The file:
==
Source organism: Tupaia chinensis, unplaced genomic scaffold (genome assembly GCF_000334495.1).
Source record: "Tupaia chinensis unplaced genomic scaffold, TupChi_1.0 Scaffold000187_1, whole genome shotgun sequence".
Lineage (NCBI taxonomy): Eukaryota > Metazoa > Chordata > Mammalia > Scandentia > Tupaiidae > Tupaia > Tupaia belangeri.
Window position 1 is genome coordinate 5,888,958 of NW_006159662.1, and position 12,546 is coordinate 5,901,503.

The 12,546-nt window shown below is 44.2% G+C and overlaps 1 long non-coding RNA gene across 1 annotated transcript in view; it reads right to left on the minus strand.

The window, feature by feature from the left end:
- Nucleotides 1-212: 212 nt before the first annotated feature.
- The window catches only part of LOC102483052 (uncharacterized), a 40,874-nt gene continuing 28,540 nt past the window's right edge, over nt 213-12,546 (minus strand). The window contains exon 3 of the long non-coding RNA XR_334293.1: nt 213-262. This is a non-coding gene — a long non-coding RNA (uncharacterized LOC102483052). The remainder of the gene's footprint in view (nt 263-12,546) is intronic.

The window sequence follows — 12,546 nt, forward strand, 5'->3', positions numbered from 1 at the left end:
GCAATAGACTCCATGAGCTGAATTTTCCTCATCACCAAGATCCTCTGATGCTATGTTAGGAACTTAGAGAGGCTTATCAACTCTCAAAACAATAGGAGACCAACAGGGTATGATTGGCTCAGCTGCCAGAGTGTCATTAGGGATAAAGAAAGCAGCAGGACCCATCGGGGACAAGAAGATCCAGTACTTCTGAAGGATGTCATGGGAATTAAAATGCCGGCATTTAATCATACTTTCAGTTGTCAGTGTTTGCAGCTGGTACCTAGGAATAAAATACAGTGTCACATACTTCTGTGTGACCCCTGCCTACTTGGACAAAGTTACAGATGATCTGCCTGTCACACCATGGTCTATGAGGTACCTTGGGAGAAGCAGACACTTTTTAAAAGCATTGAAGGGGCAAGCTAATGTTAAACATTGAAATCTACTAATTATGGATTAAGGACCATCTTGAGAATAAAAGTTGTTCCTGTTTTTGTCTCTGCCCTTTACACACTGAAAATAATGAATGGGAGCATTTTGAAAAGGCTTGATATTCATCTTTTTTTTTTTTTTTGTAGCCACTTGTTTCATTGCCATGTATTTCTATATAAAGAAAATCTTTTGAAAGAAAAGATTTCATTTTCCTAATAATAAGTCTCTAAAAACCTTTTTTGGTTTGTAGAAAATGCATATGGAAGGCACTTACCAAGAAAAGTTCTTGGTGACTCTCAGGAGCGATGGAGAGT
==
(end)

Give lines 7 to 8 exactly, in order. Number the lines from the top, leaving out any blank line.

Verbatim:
- Nucleotides 1-212: 212 nt before the first annotated feature.
- The window catches only part of LOC102483052 (uncharacterized), a 40,874-nt gene continuing 28,540 nt past the window's right edge, over nt 213-12,546 (minus strand). The window contains exon 3 of the long non-coding RNA XR_334293.1: nt 213-262. This is a non-coding gene — a long non-coding RNA (uncharacterized LOC102483052). The remainder of the gene's footprint in view (nt 263-12,546) is intronic.